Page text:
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天天看电影-天天看高清影视在线

时间: 2019年12月15日 19:18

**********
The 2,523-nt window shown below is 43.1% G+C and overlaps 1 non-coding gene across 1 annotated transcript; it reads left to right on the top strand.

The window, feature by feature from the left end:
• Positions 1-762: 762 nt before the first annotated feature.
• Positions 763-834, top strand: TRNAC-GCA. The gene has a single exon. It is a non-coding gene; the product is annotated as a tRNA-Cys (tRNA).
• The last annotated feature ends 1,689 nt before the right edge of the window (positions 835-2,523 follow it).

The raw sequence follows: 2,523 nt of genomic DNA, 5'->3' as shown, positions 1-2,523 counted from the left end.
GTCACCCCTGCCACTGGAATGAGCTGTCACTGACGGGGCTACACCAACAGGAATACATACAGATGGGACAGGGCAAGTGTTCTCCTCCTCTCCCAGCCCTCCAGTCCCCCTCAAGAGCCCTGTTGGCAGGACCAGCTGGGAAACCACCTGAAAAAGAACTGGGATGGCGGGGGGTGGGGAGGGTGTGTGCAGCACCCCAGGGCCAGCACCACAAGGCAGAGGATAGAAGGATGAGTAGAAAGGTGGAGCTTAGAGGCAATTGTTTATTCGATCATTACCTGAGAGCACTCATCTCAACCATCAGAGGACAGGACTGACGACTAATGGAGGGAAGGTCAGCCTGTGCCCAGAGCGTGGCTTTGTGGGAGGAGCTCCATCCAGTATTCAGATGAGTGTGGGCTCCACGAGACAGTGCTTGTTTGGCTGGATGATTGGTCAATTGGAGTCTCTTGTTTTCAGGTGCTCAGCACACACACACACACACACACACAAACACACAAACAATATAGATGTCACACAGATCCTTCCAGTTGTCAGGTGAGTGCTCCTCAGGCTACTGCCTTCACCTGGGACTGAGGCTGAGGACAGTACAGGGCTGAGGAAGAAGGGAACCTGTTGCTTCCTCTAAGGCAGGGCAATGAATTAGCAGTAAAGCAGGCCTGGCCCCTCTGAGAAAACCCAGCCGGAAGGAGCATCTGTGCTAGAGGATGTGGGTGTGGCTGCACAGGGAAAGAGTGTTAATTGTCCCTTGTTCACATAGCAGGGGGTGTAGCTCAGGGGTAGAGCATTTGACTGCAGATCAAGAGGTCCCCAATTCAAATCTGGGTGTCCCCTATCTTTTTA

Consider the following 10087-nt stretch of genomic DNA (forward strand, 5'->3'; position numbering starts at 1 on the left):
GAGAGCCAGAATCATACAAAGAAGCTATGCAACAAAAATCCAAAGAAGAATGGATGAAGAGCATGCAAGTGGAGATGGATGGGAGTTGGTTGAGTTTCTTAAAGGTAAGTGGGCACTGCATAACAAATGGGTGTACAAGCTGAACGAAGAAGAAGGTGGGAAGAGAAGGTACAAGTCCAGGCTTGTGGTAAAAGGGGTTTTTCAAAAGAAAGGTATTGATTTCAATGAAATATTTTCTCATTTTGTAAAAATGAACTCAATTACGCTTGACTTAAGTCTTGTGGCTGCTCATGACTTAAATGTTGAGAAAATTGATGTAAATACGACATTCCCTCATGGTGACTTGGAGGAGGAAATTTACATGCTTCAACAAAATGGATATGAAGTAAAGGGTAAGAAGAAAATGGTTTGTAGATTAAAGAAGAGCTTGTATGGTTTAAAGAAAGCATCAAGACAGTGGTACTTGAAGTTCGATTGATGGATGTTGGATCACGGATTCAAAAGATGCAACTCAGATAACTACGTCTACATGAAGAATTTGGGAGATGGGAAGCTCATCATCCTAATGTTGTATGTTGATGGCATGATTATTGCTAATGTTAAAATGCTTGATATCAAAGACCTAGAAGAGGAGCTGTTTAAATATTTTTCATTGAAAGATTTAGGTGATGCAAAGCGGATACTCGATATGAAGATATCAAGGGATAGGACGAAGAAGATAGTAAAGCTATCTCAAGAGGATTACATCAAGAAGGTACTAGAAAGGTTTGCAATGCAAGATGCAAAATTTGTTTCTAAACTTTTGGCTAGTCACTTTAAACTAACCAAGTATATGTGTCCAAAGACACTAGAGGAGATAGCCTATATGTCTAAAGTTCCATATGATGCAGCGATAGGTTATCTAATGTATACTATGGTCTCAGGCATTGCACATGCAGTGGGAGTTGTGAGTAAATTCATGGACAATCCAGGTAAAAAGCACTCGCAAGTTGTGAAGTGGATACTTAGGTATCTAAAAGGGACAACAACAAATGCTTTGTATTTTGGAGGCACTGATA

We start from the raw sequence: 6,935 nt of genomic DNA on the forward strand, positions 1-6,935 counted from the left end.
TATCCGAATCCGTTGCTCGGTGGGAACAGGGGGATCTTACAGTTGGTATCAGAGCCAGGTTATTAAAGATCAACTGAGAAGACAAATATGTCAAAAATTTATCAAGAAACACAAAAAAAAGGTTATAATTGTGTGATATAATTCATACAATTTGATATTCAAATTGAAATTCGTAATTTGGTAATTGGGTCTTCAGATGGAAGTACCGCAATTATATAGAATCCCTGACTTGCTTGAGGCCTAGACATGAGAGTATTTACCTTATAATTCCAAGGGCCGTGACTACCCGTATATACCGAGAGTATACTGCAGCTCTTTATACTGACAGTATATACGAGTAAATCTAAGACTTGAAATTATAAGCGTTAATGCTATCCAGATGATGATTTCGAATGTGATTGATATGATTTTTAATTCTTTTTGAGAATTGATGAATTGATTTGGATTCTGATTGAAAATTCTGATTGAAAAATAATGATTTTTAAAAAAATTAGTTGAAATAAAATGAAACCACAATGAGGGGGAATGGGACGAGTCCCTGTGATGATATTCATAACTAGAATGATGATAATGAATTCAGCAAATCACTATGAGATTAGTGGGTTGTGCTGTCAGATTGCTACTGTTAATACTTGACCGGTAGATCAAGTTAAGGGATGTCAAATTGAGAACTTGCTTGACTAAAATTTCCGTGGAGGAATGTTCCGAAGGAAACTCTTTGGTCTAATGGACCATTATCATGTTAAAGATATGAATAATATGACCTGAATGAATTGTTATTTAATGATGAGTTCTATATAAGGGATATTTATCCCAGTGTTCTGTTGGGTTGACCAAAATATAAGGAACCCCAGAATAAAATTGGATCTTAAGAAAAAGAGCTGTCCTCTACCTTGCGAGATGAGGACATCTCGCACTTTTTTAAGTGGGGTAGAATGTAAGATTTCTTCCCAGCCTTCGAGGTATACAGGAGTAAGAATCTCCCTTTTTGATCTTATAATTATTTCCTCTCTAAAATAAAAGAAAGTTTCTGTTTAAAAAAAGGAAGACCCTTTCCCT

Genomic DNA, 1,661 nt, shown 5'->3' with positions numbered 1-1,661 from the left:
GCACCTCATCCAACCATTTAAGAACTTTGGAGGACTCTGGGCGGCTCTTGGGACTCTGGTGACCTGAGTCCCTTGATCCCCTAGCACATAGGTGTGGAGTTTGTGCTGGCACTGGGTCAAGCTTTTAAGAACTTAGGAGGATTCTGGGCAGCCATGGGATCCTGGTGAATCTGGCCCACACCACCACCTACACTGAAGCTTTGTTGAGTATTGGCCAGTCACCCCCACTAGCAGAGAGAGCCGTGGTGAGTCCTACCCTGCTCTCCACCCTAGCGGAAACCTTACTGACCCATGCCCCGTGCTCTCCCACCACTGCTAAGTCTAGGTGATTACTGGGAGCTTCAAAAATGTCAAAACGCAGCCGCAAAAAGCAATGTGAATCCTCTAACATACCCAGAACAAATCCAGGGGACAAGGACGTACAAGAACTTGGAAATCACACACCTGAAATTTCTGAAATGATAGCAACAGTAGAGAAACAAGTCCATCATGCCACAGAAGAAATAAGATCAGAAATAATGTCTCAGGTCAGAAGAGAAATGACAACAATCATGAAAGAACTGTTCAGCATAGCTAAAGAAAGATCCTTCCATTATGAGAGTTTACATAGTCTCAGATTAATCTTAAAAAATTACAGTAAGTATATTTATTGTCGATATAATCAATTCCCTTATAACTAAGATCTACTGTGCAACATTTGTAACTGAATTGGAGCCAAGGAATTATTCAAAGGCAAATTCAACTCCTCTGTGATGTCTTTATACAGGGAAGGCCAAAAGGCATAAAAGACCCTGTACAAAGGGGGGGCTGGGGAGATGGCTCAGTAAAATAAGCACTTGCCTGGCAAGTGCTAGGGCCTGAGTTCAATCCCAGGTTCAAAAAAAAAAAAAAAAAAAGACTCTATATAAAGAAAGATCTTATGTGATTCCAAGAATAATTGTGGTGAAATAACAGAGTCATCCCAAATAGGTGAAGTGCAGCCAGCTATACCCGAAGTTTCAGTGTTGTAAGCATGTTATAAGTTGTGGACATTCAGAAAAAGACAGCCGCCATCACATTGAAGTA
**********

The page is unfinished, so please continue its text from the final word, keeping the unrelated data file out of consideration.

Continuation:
鈥榃hy not for ever?鈥?he asked. { Washington City, D. C., � � � 鈥淲e鈥檙e leaving them,鈥?Caballo said. 天天看电影-天天看高清影视在线 From this neglect both in theory and in practice of the cultivation of feeling, naturally resulted, among other things, an under-valuing of poetry, and of Imagination generally, as an element of human nature. It is, or was, part of the popular notion of Benthamites, that they are enemies of poetry: this was partly true of Bentham himself; he used to say that "all poetry is misrepresentation: " but in the sense in which he said it, the same might have been said of all impressive speech; of all representation or inculcation mote oratorical in its character than a sum in arithmetic. An article of Bingham's in the first number of the Westminster Review, in which he offered as an explanation of something which he disliked in Moore, that "Mr Moore is a poet, and therefore is not a reasoner," did a good deal to attach the notion of hating poetry to the writers in the Review. But the truth was that many of us were great readers of poetry; Bingham himself had been a writer of it, while as regards me (and the same thing might be said of my father), the correct statement would be, not that I disliked poetry, but that I was theoretically indifferent to it. I disliked any sentiments in poetry which I should have disliked in prose; and that included a great deal. And I was wholly blind to its place in human culture, as a means of educating the feelings. But I was always personally very susceptible to some kinds of it. In the most sectarian period of my Benthamism, I happened to look into Pope's Essay on Man, and though every opinion in it was contrary to mine, I well remember how powerfully it acted on my imagination. Perhaps at that time poetical composition of any higher type than eloquent discussion in verse, might not have produced a similar effect on me: at all events I seldom gave it an opportunity. This, however, was a mere passive state. Long before I had enlarged in any considerable degree, the basis of my intellectual creed, I had obtained in the natural course of my mental progress, poetic culture of the most valuable kind, by means of reverential admiration for the lives and characters of heroic persons; especially the heroes of philosophy. The same inspiring effect which so many of the benefactors of mankind have left on record that they had experienced from Plutarch's Lives, was produced on me by Plato's pictures of Socrates, and by some modern biographies, above all by Condorcet's Life of Turgot; a book well calculated to rouse the best sort of enthusiasm, since it contains one of the wisest and noblest of lives, delineated by one of the wisest and noblest of men. The heroic virtue of these glorious representatives of the opinions with which I sympathized, deeply affected me, and I perpetually recurred to them as others do to a favourite poet, when needing to be carried up into the more elevated regions of feeling and thought. I may observe by the way that this book cured me of my sectarian follies. The two or three pages beginning "Il regardait toute secte comme nuisible," and explaining why Turgot always kept himself perfectly distinct from the Encyclopedists, sank deeply into my mind. I left off designating myself and others as Utilitarians, and by the pronoun "we" or any other collective designation, I ceased to affiche, sectarianism. My real inward sectarianism I did not get rid of till later, and much more gradually. � When travelling many years since with a sick wife, and two female relatives, from Charleston to Virginia, at a period of the year when many of the families from the country resort to the town for health, we were kindly urged to call at the seat of one of the first families in South Carolina, and a letter from the mistress, then in the city, was given us, to her servant, who had charge of the house in the absence of the family. On reaching there and delivering the letter to a most respectable-looking female servant, who immediately read it, we were kindly welcomed, and entertained, during a part of two days, as sumptuously as though the owner had been present. We understood that it was no uncommon thing in South Carolina for travellers to be thus entertained by the servants in the absence of the owners, on receiving letters from the same. 鈥淎 wimp!鈥?Ann would later say. 鈥淭he big W! Right then, I decided I was going to work to be abetter hill climber than he was.鈥?Not only better than Carl, but better than everybody; Anndeveloped into such a relentless mountain goat that hills became her favorite place to drop thehammer and leave the competition behind. They begin to follow Satan.